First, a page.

5. The Augustan Age

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First half of the 18째century First Industrial Revolution

New inventions People started going to live in towns Newspapers Rise of the Novel

The Novel: a fictional form written by and for people of the middle class about every day life and events

Diary and epistolary forms: 1st person narrator to describe feelings and thoughts. Didactic aim: how to keep accounts, to write letters, to behave in society

Daniel Defoe 1660 –1731 Giornalista Opere:

Robinson Crusoè (1719, Man and wild nature; colonialism); Captain Singleton (1720, piracy) Moll Flanders (1722, woman’s situation) Roxana (1724, a courtesan’s life) The Journal of the Plague Year (1722, about plague in London)

SAMUEL RICHARDSON (1689 – 1761) Epistolary Novels; Didactic aim: moral lesson, how to behave in society and how to write letters. . Works: Pamela or The Virtue Rewarded (1740), Clarissa: Or the History of a Young Lady (1748)

Henry Fielding (1707 –1754)

Works: Tom Jones (1749) Joseph Andrews (1742)

Humor and social satire. Picaresque novel. Epic-comic plot J. Joyce (20th century)

Laurence Sterne (1713 – 1768) Irish-born novelist Satirist Precursor of Modernism ( J. Joyce) Work: The Life and Opinions of Tristram Shandy (1759)

Tobias Smollet Scottish poet and author. Picaresque novels: The Adventures of Roderick Random (1748) The Adventures of Peregrine Pickle (1751) Charles Dickens (19th century)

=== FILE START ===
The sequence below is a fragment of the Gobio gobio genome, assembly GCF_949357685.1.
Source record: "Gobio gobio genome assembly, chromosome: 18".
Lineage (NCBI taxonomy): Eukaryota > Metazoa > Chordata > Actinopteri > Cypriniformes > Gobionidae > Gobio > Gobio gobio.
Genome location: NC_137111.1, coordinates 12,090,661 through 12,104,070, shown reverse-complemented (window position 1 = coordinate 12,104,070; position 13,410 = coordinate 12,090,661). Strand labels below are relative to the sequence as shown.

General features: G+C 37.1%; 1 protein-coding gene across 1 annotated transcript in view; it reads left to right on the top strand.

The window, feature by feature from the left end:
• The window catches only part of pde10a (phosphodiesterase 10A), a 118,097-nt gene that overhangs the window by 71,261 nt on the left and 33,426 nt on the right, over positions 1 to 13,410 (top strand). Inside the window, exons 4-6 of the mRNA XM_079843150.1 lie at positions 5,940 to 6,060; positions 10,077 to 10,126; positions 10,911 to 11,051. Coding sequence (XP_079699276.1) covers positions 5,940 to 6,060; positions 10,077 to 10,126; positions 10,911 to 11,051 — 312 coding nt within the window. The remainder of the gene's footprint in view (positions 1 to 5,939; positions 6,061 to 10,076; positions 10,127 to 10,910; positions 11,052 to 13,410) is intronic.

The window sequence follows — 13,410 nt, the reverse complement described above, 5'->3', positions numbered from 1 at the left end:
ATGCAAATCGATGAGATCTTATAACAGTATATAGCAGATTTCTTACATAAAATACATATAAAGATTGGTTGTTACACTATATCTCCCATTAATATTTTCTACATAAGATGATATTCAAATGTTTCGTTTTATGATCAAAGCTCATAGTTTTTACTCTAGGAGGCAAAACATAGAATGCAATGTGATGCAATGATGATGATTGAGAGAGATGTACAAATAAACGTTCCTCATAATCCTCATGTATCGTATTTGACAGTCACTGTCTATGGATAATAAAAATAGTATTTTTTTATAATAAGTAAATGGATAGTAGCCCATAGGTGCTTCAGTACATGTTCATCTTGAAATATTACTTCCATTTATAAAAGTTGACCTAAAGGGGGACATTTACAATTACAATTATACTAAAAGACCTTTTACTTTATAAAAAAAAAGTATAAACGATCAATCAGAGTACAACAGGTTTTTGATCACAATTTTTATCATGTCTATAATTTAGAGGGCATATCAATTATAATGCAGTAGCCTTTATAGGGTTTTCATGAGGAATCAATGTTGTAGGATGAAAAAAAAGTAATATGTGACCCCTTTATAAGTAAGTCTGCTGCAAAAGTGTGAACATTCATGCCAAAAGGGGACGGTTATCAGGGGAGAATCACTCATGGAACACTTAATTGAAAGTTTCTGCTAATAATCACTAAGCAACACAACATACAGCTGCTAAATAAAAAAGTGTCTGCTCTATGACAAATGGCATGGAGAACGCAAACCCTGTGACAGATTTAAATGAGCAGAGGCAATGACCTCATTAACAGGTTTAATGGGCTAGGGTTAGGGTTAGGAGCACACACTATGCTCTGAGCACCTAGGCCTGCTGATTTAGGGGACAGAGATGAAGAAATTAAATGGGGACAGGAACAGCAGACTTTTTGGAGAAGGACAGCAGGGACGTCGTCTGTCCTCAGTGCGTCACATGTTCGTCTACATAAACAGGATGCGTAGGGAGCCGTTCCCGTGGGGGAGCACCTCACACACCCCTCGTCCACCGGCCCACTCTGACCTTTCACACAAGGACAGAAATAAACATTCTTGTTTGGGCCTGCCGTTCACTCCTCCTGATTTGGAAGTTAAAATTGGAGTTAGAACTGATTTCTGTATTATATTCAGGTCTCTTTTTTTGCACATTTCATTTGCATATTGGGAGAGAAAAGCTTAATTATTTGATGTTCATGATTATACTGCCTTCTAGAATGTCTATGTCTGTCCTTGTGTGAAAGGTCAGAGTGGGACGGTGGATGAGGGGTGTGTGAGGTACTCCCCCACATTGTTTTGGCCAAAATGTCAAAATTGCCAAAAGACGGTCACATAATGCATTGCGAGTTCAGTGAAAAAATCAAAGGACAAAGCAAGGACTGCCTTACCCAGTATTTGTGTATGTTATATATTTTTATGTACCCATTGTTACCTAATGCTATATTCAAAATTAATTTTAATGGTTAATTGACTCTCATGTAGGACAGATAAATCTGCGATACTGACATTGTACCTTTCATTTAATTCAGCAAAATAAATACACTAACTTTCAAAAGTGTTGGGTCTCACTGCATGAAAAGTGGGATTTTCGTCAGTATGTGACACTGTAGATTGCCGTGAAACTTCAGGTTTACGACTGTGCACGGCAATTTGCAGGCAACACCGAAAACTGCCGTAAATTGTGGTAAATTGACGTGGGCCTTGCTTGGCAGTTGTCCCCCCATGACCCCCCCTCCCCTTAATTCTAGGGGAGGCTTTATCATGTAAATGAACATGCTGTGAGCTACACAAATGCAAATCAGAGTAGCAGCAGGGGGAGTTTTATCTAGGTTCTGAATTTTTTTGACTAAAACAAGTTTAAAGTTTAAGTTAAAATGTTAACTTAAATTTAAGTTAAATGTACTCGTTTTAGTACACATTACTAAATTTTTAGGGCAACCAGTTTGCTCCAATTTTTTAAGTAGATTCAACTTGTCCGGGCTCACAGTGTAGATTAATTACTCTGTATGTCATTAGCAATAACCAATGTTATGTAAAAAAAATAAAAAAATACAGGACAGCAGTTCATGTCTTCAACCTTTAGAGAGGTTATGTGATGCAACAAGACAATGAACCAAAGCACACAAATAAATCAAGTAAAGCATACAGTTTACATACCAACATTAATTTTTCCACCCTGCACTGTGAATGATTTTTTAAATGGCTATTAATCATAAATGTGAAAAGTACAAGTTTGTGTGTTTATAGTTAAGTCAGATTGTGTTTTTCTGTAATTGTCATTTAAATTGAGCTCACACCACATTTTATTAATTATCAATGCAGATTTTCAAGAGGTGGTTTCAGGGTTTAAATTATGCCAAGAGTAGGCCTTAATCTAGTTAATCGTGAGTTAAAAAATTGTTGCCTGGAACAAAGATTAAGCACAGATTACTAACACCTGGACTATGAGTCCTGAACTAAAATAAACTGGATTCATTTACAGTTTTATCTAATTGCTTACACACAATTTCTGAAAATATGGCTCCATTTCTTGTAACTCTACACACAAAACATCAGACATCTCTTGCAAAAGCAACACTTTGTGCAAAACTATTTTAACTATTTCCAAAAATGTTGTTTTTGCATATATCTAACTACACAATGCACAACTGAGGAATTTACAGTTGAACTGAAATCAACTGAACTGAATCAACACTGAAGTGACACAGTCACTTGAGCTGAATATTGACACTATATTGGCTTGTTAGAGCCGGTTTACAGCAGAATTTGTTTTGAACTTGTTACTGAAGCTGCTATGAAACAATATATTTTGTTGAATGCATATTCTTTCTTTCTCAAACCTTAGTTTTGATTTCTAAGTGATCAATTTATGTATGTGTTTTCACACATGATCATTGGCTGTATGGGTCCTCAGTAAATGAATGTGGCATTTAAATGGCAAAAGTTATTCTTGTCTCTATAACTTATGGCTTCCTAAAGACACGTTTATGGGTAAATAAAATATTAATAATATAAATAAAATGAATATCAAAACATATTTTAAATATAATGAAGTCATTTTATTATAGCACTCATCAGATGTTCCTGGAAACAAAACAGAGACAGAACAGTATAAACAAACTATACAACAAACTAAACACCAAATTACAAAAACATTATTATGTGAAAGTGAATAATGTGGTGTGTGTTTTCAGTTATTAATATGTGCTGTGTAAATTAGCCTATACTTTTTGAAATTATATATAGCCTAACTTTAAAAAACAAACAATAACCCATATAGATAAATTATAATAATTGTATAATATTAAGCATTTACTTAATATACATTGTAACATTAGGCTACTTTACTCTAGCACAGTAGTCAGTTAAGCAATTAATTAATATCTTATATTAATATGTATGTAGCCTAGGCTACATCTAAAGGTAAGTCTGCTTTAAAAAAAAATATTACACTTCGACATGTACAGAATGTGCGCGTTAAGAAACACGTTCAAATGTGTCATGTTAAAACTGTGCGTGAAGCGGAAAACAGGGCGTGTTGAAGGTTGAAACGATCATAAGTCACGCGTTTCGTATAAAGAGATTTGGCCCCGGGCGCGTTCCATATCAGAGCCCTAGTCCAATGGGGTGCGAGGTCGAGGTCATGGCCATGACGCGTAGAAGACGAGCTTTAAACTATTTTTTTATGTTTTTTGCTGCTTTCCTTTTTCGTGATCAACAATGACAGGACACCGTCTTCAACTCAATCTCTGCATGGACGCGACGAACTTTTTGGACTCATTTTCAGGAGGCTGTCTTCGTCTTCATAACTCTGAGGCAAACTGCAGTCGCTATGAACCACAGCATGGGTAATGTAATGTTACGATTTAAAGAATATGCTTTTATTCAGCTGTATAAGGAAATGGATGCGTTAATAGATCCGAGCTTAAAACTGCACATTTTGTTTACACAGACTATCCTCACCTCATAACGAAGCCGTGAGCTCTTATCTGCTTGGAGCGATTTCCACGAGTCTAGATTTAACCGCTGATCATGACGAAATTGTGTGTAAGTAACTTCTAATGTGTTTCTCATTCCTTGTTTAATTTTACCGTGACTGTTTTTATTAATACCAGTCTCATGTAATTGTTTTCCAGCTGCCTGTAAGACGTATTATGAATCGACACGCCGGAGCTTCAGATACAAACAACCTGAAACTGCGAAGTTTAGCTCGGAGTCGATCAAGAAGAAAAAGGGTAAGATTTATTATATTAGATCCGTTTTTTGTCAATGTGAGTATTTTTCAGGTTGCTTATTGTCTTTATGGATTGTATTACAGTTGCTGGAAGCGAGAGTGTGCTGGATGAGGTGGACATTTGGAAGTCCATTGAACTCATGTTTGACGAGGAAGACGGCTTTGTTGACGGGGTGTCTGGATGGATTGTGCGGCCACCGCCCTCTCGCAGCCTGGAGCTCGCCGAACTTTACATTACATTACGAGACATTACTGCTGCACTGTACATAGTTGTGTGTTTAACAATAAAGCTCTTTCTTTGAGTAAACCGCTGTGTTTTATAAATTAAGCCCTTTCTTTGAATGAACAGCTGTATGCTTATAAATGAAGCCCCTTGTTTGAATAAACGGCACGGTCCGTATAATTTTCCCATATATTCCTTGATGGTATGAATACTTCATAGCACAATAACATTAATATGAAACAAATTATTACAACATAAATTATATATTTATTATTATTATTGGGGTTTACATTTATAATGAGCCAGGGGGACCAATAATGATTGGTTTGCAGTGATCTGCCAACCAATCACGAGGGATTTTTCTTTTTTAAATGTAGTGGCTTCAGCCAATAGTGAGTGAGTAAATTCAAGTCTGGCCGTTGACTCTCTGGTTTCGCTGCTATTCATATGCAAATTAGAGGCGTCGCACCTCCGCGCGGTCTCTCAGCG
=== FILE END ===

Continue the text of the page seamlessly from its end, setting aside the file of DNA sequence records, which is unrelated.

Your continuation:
Jonathan Swift (1667 – 1745)

Irish satirist, essayist, political pamphleteer, poet. Dean of St. Patrick's, Dublin. Works: Gulliver's Travels (1726, anti-utopia) A Modest Proposal (1729, suggestion given to rich people about how to cook poor children )

American War of Independence (1775–1783)

American people rebel against English heavy taxation

French Revolution (1789–1799)

ity, Equality rn te ra F , m o d e re F Ideals: rature influence on lite

The Gothic Novel Mystery and gloomy atmosphere Imagination and unconscious

Horace Walpole : The Castle of Otranto Anne Radcliff: The Mysteries of Udolpho Further developments 1800 - 2000 The Nightmare, H. Fuseli (1781)

PRE ROMANTICISM New sources of inspiration: Nordic and Celtic cultures; the Middle Ages, ancient national folk poetry (T. Percy); The Works of Ossian (J. Macpherson)

New features: originality and creativity; spontaneity; emphasis on individual genius; interest in the unknown and in the supernatural; free imagination; sensations; interest in Middle Ages; subjective feeling for nature; exotic times and places. .

The Graveyard Poetry Macpherson’s: Ossian (1760) Thomas Gray: Elegy written in an English Courtyard (1751, death makes everybody equal)

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